Save money by implementing some basic behavioral changes.
Are you trying to figure out how to save money and become more frugal? There is a great post by money management blogger Mr. Money Mustache called “Wealth Advice that Should Be Obvious,” in which he lists a number of behavioral changes that will help save money more quickly.
Interestingly, many of the same practices that save money while freeing oneself up for more adventurous, non-materialistic experiences are also good for the environment. Frugality is intimately linked to living a greener, less wasteful and consumerist lifestyle.
1. Do not think of restaurants as a source of food.
Sounds a bit counterintuitive, doesn’t it? Restaurants are overpriced in order to make money, which means that a last-minute meal to fill your empty stomach will promptly empty your wallet. Feed yourself instead with food from your fridge and pantry via your backpack while out and about. That’s not to say you should never go to a restaurant; just use them (and coffee shops) for “carefully planned experiences with good friends.”
For the environmental side of things, avoiding restaurants and the tremendous waste they incur is a good idea. You can ensure a zero-waste meal if you’ve packed it yourself.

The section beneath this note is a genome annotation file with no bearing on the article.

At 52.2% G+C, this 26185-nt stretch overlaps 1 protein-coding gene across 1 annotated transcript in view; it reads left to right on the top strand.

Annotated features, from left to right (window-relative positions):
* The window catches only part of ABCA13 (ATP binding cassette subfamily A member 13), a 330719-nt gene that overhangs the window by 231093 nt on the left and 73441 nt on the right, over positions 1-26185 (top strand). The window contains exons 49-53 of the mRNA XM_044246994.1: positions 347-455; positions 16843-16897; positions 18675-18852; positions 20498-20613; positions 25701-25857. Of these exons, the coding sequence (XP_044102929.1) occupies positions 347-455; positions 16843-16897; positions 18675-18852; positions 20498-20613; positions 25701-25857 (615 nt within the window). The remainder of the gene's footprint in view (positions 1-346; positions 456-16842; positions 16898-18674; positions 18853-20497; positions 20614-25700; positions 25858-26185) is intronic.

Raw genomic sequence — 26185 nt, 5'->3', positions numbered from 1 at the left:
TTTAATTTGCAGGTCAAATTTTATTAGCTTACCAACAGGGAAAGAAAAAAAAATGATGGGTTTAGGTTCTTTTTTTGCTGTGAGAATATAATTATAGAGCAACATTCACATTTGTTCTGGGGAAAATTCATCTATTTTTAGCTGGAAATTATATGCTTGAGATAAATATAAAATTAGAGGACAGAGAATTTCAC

2. Never, ever “go shopping.”
I know shopping is the official national pastime, but you should avoid it like the plague. It is the easiest way to keep from buying stuff you don’t need and can't afford, and will probably just end up in a landfill site within a few months. The only shopping you should do is grocery shopping.
As Mr. Money Mustache writes, “For everything else you start a list. Replacement parts for the broken faucet. A new pair of hiking boots next year because your old ones only have a few hundred miles of hiking left in them. And eventually, when the items on the list become urgent, you go on a fast and targeted mission to buy only that item. Then you return and cleanse yourself with a hot shower to wash off the Shopping Juice.”
3. Stock up when things are on sale.
Last week almond butter was on sale at the grocery store for 50 percent off. That never happens. It is a major reduction for a pricey item, so I put six jars in my cart. In retrospect, I should have taken all of them. My family eats almond butter, about one jar per week, and it wasn’t due to expire for another year. I was trying to save money on that particular day, and yet I could have saved far more by buying all the available almond butter.
You should always buy as many sale items as possible if it’s something you use on a regular basis, especially if it’s a really great deal. “Apply this philosophy in all areas of life, whenever presented with savings on an item you already use. It minimizes both the time and cost of shopping.”
4. Don’t buy stuff you can’t afford.
This is a biggie. You should be able to maintain the lifestyle you establish for yourself, even in a time of financial crisis – say, if interest rates start climbing. You should not be making payments to service debt. If you can’t pay off your entire credit card statement monthly, then you’re spending far too much. Mr. Money Mustache goes even further to say that having any consumer debt should be viewed as a full-out emergency until it has been completely eradicated. Needless to say, if you’re worried about whether you can afford something, you probably can’t.